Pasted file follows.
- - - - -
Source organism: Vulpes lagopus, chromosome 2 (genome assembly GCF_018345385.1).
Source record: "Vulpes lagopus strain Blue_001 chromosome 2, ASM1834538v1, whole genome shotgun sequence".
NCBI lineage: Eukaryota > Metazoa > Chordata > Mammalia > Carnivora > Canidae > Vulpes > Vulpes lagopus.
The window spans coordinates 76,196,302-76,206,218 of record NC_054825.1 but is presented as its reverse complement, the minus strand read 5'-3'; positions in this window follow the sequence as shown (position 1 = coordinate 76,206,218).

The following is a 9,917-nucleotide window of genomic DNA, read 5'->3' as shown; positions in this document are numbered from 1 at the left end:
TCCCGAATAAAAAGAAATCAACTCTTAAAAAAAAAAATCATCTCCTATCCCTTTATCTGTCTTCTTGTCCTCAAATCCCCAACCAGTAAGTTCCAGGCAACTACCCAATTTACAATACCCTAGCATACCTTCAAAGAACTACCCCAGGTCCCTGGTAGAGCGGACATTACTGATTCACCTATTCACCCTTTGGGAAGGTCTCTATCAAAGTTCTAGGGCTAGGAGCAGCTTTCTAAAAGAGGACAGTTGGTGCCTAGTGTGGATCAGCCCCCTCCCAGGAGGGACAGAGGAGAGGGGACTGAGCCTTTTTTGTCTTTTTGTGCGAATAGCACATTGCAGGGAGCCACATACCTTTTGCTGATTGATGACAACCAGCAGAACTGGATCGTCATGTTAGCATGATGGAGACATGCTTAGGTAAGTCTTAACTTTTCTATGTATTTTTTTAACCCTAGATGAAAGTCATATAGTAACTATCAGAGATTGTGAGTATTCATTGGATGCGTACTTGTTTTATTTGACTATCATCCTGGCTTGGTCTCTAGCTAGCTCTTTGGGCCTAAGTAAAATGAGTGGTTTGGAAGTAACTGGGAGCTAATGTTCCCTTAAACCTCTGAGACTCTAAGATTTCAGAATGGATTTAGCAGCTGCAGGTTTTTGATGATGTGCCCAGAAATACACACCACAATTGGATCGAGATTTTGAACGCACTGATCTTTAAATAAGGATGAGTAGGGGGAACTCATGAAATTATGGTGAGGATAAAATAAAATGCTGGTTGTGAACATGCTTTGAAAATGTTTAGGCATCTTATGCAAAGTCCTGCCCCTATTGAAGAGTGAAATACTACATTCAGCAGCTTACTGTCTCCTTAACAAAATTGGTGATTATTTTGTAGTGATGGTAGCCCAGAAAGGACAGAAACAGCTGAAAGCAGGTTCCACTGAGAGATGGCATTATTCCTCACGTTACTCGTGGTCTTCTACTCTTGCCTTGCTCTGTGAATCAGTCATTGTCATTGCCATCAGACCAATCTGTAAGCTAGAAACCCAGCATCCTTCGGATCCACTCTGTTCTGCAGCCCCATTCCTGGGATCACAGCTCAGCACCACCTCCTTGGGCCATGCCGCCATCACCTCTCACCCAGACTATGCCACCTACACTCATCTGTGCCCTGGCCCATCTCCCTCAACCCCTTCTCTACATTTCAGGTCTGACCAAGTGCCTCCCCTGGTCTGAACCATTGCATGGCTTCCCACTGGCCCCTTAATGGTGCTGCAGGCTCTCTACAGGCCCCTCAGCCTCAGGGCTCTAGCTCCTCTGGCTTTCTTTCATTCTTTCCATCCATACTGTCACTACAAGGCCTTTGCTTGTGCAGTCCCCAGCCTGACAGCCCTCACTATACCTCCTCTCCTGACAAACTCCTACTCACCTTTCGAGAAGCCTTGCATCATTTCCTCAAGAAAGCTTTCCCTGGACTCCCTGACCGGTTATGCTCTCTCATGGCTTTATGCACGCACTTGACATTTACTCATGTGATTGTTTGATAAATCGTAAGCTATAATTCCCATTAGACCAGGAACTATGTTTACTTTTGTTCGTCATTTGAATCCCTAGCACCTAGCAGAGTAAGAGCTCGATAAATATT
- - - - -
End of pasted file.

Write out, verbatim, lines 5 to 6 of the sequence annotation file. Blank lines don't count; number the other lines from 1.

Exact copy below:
The following is a 9,917-nucleotide window of genomic DNA, read 5'->3' as shown; positions in this document are numbered from 1 at the left end:
TCCCGAATAAAAAGAAATCAACTCTTAAAAAAAAAAATCATCTCCTATCCCTTTATCTGTCTTCTTGTCCTCAAATCCCCAACCAGTAAGTTCCAGGCAACTACCCAATTTACAATACCCTAGCATACCTTCAAAGAACTACCCCAGGTCCCTGGTAGAGCGGACATTACTGATTCACCTATTCACCCTTTGGGAAGGTCTCTATCAAAGTTCTAGGGCTAGGAGCAGCTTTCTAAAAGAGGACAGTTGGTGCCTAGTGTGGATCAGCCCCCTCCCAGGAGGGACAGAGGAGAGGGGACTGAGCCTTTTTTGTCTTTTTGTGCGAATAGCACATTGCAGGGAGCCACATACCTTTTGCTGATTGATGACAACCAGCAGAACTGGATCGTCATGTTAGCATGATGGAGACATGCTTAGGTAAGTCTTAACTTTTCTATGTATTTTTTTAACCCTAGATGAAAGTCATATAGTAACTATCAGAGATTGTGAGTATTCATTGGATGCGTACTTGTTTTATTTGACTATCATCCTGGCTTGGTCTCTAGCTAGCTCTTTGGGCCTAAGTAAAATGAGTGGTTTGGAAGTAACTGGGAGCTAATGTTCCCTTAAACCTCTGAGACTCTAAGATTTCAGAATGGATTTAGCAGCTGCAGGTTTTTGATGATGTGCCCAGAAATACACACCACAATTGGATCGAGATTTTGAACGCACTGATCTTTAAATAAGGATGAGTAGGGGGAACTCATGAAATTATGGTGAGGATAAAATAAAATGCTGGTTGTGAACATGCTTTGAAAATGTTTAGGCATCTTATGCAAAGTCCTGCCCCTATTGAAGAGTGAAATACTACATTCAGCAGCTTACTGTCTCCTTAACAAAATTGGTGATTATTTTGTAGTGATGGTAGCCCAGAAAGGACAGAAACAGCTGAAAGCAGGTTCCACTGAGAGATGGCATTATTCCTCACGTTACTCGTGGTCTTCTACTCTTGCCTTGCTCTGTGAATCAGTCATTGTCATTGCCATCAGACCAATCTGTAAGCTAGAAACCCAGCATCCTTCGGATCCACTCTGTTCTGCAGCCCCATTCCTGGGATCACAGCTCAGCACCACCTCCTTGGGCCATGCCGCCATCACCTCTCACCCAGACTATGCCACCTACACTCATCTGTGCCCTGGCCCATCTCCCTCAACCCCTTCTCTACATTTCAGGTCTGACCAAGTGCCTCCCCTGGTCTGAACCATTGCATGGCTTCCCACTGGCCCCTTAATGGTGCTGCAGGCTCTCTACAGGCCCCTCAGCCTCAGGGCTCTAGCTCCTCTGGCTTTCTTTCATTCTTTCCATCCATACTGTCACTACAAGGCCTTTGCTTGTGCAGTCCCCAGCCTGACAGCCCTCACTATACCTCCTCTCCTGACAAACTCCTACTCACCTTTCGAGAAGCCTTGCATCATTTCCTCAAGAAAGCTTTCCCTGGACTCCCTGACCGGTTATGCTCTCTCATGGCTTTATGCACGCACTTGACATTTACTCATGTGATTGTTTGATAAATCGTAAGCTATAATTCCCATTAGACCAGGAACTATGTTTACTTTTGTTCGTCATTTGAATCCCTAGCACCTAGCAGAGTAAGAGCTCGATAAATATT